Health (Right to)

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This case concerns the residents from the informal settlement of Makhaza, part of the Silvertown Project in Cape Town. The City of Cape Town had decided to upgrade the informal settlement under the Upgrading of Informal Settlements Programme (UISP).

A coalition of residents sent a letter of petition to the Supreme Court to challenge the Water and Power Development Authority's (WAPDA) construction of an electricity grid station in their neighborhood, on designated "green belt" property. The Court heard the matter as a human rights case, as Article 184 (3) of the Pakistan Constitution provides original jurisdiction to the Supreme Court to take up and determine any matter concerning the enforcement of fundamental rights of public importance.

The International Federation of Human Rights Leagues (FIDH) claimed in a petition before the European Committee of Social Rights (which judges compliance of State parties with the European Social Charter) that France had violated the right to medical assistance (Article 13 of the Revised European Social Charter) by ending the exemption of illegal immigrants, with very low incomes, from charges for medical and hospital treatment.

In 2005, under the Article 26 procedure of the Constitution, the Irish Supreme Court reviewed the constitutionality of a bill referred to it by the President. This bill authorized charges for in-patient services, provided by the public health service, to be imposed on certain people, in most cases, elderly people of limited means.

The case was a consolidation of two class actions brought under the Prison Litigation Reform Act of 1995 (PLRA), which allows prisoners to sue for violations of constitutional rights. California's prisons were designed to hold about 80,000 prisoners, but at the time of filing, the system held about 156,000. In both class actions, overcrowding was found to constitute an 8th Amendment violation because of a serious lack of access to basic medical care, with one case dealing specifically with prisoners with serious mental illness.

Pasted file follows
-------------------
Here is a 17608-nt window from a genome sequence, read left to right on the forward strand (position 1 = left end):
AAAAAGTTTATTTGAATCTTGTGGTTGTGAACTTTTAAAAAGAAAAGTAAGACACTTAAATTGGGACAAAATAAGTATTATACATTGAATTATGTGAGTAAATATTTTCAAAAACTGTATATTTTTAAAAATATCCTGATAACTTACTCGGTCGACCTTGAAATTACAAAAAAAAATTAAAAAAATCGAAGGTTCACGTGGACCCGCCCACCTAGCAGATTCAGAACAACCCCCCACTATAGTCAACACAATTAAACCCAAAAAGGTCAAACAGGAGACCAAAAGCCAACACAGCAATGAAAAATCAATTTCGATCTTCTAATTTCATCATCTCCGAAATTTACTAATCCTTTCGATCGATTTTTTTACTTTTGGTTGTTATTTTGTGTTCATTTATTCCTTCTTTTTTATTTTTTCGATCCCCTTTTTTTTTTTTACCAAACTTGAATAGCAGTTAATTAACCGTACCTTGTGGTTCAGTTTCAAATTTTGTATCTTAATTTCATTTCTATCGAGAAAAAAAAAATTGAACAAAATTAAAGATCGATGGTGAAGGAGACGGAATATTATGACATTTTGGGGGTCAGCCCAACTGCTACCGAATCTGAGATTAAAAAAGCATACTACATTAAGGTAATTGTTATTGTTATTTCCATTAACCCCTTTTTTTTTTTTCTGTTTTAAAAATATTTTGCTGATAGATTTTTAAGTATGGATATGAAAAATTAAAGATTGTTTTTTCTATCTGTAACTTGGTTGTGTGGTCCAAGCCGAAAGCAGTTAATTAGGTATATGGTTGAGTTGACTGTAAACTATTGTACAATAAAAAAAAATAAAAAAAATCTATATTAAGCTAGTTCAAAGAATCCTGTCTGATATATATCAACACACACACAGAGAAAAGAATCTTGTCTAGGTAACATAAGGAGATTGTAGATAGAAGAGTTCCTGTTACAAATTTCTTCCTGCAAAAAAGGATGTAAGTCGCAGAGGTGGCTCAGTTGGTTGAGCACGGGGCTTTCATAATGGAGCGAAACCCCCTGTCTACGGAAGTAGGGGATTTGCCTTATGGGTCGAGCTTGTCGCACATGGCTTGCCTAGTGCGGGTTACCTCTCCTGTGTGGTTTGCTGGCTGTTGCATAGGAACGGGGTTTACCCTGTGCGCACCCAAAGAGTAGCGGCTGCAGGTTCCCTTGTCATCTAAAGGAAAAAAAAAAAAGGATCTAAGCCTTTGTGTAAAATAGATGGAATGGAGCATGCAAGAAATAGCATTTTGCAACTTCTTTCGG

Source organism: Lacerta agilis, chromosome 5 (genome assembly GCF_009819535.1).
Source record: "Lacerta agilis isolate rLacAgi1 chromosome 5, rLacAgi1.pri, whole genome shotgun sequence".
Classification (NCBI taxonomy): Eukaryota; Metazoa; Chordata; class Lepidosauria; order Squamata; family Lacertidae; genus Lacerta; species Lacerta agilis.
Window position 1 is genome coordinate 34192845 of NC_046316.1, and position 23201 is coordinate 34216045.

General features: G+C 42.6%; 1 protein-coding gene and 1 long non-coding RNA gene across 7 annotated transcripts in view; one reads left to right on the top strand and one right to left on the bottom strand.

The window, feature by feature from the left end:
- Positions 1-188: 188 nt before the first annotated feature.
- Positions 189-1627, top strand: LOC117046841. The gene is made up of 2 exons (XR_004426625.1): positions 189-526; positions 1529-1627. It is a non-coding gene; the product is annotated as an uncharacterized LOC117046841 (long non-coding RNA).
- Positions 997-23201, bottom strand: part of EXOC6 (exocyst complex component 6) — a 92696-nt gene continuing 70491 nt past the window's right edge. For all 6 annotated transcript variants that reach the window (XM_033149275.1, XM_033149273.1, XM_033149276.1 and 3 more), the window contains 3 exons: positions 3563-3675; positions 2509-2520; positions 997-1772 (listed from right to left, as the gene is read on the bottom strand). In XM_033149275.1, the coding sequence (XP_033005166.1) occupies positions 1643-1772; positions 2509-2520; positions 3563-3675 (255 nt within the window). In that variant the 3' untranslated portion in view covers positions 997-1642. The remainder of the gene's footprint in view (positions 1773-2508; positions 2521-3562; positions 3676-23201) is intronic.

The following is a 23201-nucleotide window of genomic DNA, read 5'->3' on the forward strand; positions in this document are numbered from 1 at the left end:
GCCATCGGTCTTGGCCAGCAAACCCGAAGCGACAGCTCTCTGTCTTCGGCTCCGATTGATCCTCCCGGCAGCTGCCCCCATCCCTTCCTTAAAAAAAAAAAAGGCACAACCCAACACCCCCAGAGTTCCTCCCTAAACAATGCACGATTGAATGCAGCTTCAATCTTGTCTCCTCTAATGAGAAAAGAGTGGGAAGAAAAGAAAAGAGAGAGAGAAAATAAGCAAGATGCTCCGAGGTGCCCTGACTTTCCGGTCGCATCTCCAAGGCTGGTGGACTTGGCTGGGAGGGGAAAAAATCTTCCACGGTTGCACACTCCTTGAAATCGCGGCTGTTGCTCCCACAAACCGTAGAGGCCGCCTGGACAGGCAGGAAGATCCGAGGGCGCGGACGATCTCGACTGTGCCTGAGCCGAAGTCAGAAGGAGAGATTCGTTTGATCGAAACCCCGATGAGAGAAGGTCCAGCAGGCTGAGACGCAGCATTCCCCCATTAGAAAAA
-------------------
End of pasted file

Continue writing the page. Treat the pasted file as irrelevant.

Este caso aborda la dramática situación de hasta 100.000 niños (conocidos como talibés), que, mientras asisten a las escuelas coránicas (daaras) en Senegal, son forzados por algunos maestros a practicar la mendicidad en la calle para procurar su propia supervivencia y enriquecer a sus profesores. Los menores viven lejos de sus familias, a menudo en condiciones deplorables, y son sometidos a brutales agresiones físicas, desnutrición, enfermedades, abusos sexuales y otros malos tratos. La mendicidad forzada les impide el acceso a una educación adecuada.

This case addresses the plight of as many as 100,000 children (known as talibés), who while attending Qur’anicschools (daaras) in Senegal, are forced by some instructors to beg in the streets, to secure their own survival and enrich the teachers. The children live away from their families, often in deplorable conditions, and are exposed to brutal physical assaults, malnutrition, illness, sexual abuse, and several other vulnerabilities. The forced begging leaves no time for a proper education.

El 5 de mayo de 2011, Irene Nanteza llegó al hospital de Nakaseke acompañada de su marido. A pesar de que una enfermera confirmó indicios de que el trabajo de parto estaba obstruido y llamó al médico de guardia, este último no llegó hasta que Nanteza ya había cumplido unas 8 horas de trabajo de parto. La paciente falleció por una hemorragia y ruptura del útero.

On May 5, 2011, Irene Nanteza arrived at Nakaseke Hospital with her husband. Although a nurse confirmed the signs of obstructed labor and called the doctor on duty, the doctor did not arrive until Nanteza had been in labor for about 8 hours. The patient died of a hemorrhage and ruptured uterus. Despite the hospital administrator’s awareness of Nanteza’s condition and the doctor’s absence prior to her death, the Court noted that it was not shown that he made any effort to transfer her to another hospital.

En 1991, las Filipinas delegaron la responsabilidad por “la salud y seguridad del pueblo” al nivel local. En ejercicio de estas facultades, en el año 2000 en Manila se pronunció el decreto 003 (“D 003”), en el cual se declaró que la ciudad adoptaría “una posición afirmativa respecto de los temas pro-vida”.